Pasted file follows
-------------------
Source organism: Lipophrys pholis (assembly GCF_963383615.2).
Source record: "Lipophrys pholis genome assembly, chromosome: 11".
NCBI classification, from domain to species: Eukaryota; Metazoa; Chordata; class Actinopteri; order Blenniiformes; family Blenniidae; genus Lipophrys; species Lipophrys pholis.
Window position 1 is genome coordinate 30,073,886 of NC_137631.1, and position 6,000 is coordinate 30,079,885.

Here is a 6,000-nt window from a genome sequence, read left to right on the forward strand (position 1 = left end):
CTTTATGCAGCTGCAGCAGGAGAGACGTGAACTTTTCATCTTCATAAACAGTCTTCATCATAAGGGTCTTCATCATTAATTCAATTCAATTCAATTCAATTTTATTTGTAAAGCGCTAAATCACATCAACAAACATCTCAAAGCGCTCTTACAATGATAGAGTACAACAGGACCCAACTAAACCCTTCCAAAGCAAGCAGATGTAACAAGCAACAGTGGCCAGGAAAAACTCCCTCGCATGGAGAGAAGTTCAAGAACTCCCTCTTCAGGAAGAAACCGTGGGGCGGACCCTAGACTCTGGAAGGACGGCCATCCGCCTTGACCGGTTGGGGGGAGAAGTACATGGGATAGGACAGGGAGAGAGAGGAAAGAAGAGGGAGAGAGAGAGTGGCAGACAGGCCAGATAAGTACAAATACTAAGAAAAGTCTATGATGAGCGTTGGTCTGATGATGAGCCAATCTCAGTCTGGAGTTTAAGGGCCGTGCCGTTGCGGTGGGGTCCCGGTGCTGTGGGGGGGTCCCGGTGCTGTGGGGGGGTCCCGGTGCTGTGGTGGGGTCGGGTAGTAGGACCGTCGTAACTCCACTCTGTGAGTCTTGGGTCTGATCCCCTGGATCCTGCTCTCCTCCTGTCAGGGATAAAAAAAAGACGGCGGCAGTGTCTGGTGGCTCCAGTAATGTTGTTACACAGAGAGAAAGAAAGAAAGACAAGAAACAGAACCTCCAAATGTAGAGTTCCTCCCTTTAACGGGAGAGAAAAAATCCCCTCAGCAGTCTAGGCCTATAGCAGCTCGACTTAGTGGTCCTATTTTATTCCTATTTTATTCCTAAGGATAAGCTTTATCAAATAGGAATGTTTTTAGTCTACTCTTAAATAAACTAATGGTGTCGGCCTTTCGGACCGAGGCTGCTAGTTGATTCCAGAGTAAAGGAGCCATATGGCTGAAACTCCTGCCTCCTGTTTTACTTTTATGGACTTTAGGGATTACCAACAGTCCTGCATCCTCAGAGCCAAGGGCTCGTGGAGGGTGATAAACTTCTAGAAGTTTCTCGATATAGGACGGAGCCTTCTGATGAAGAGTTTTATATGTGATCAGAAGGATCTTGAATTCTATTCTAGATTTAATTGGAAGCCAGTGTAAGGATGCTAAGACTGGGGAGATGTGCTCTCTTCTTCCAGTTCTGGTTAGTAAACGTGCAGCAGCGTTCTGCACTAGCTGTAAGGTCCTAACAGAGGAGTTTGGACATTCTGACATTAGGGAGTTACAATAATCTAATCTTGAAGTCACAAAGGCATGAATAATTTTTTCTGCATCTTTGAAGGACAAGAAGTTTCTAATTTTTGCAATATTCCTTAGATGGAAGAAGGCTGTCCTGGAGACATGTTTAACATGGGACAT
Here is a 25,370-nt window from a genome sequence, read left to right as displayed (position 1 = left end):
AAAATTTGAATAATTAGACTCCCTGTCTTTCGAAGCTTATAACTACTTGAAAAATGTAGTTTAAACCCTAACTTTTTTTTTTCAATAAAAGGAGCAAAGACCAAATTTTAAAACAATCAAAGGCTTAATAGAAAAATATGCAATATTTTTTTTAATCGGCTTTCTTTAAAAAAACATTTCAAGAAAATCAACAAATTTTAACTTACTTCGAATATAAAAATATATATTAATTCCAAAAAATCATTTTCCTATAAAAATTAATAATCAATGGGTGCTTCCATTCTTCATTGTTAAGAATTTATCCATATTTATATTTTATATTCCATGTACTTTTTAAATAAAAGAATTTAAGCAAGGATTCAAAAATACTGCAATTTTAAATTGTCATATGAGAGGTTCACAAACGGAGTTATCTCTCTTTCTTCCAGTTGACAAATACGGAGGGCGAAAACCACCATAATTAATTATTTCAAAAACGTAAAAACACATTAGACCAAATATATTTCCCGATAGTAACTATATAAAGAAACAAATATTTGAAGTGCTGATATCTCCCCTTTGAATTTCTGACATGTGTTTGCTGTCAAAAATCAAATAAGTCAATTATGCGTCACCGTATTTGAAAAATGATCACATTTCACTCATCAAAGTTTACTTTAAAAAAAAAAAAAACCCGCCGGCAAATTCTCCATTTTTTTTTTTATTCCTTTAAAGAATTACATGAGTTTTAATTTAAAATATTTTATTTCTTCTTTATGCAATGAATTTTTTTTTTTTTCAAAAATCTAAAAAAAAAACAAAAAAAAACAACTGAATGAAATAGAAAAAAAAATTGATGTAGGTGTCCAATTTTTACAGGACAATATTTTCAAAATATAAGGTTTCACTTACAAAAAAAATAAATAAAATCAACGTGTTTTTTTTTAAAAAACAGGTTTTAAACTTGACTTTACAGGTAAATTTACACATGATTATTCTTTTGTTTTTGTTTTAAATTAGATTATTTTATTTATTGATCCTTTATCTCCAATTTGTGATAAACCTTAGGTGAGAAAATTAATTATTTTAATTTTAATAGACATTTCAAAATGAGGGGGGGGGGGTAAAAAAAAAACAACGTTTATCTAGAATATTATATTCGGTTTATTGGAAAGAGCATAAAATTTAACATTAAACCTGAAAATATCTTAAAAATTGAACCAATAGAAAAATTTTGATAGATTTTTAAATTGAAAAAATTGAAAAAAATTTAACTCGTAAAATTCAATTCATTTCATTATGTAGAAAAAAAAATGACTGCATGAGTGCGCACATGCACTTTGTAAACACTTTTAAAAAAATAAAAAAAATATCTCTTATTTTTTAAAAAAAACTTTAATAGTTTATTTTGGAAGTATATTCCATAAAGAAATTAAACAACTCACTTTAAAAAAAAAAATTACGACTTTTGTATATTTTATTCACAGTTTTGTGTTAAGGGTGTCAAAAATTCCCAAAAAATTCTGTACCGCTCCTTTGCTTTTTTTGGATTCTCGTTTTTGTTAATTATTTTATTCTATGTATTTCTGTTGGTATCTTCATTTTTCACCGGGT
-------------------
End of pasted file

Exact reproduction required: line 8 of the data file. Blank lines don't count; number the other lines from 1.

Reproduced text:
AAAATTTGAATAATTAGACTCCCTGTCTTTCGAAGCTTATAACTACTTGAAAAATGTAGTTTAAACCCTAACTTTTTTTTTTCAATAAAAGGAGCAAAGACCAAATTTTAAAACAATCAAAGGCTTAATAGAAAAATATGCAATATTTTTTTTAATCGGCTTTCTTTAAAAAAACATTTCAAGAAAATCAACAAATTTTAACTTACTTCGAATATAAAAATATATATTAATTCCAAAAAATCATTTTCCTATAAAAATTAATAATCAATGGGTGCTTCCATTCTTCATTGTTAAGAATTTATCCATATTTATATTTTATATTCCATGTACTTTTTAAATAAAAGAATTTAAGCAAGGATTCAAAAATACTGCAATTTTAAATTGTCATATGAGAGGTTCACAAACGGAGTTATCTCTCTTTCTTCCAGTTGACAAATACGGAGGGCGAAAACCACCATAATTAATTATTTCAAAAACGTAAAAACACATTAGACCAAATATATTTCCCGATAGTAACTATATAAAGAAACAAATATTTGAAGTGCTGATATCTCCCCTTTGAATTTCTGACATGTGTTTGCTGTCAAAAATCAAATAAGTCAATTATGCGTCACCGTATTTGAAAAATGATCACATTTCACTCATCAAAGTTTACTTTAAAAAAAAAAAAAACCCGCCGGCAAATTCTCCATTTTTTTTTTTATTCCTTTAAAGAATTACATGAGTTTTAATTTAAAATATTTTATTTCTTCTTTATGCAATGAATTTTTTTTTTTTTCAAAAATCTAAAAAAAAAACAAAAAAAAACAACTGAATGAAATAGAAAAAAAAATTGATGTAGGTGTCCAATTTTTACAGGACAATATTTTCAAAATATAAGGTTTCACTTACAAAAAAAATAAATAAAATCAACGTGTTTTTTTTTAAAAAACAGGTTTTAAACTTGACTTTACAGGTAAATTTACACATGATTATTCTTTTGTTTTTGTTTTAAATTAGATTATTTTATTTATTGATCCTTTATCTCCAATTTGTGATAAACCTTAGGTGAGAAAATTAATTATTTTAATTTTAATAGACATTTCAAAATGAGGGGGGGGGGGTAAAAAAAAAACAACGTTTATCTAGAATATTATATTCGGTTTATTGGAAAGAGCATAAAATTTAACATTAAACCTGAAAATATCTTAAAAATTGAACCAATAGAAAAATTTTGATAGATTTTTAAATTGAAAAAATTGAAAAAAATTTAACTCGTAAAATTCAATTCATTTCATTATGTAGAAAAAAAAATGACTGCATGAGTGCGCACATGCACTTTGTAAACACTTTTAAAAAAATAAAAAAAATATCTCTTATTTTTTAAAAAAAACTTTAATAGTTTATTTTGGAAGTATATTCCATAAAGAAATTAAACAACTCACTTTAAAAAAAAAAATTACGACTTTTGTATATTTTATTCACAGTTTTGTGTTAAGGGTGTCAAAAATTCCCAAAAAATTCTGTACCGCTCCTTTGCTTTTTTTGGATTCTCGTTTTTGTTAATTATTTTATTCTATGTATTTCTGTTGGTATCTTCATTTTTCACCGGGT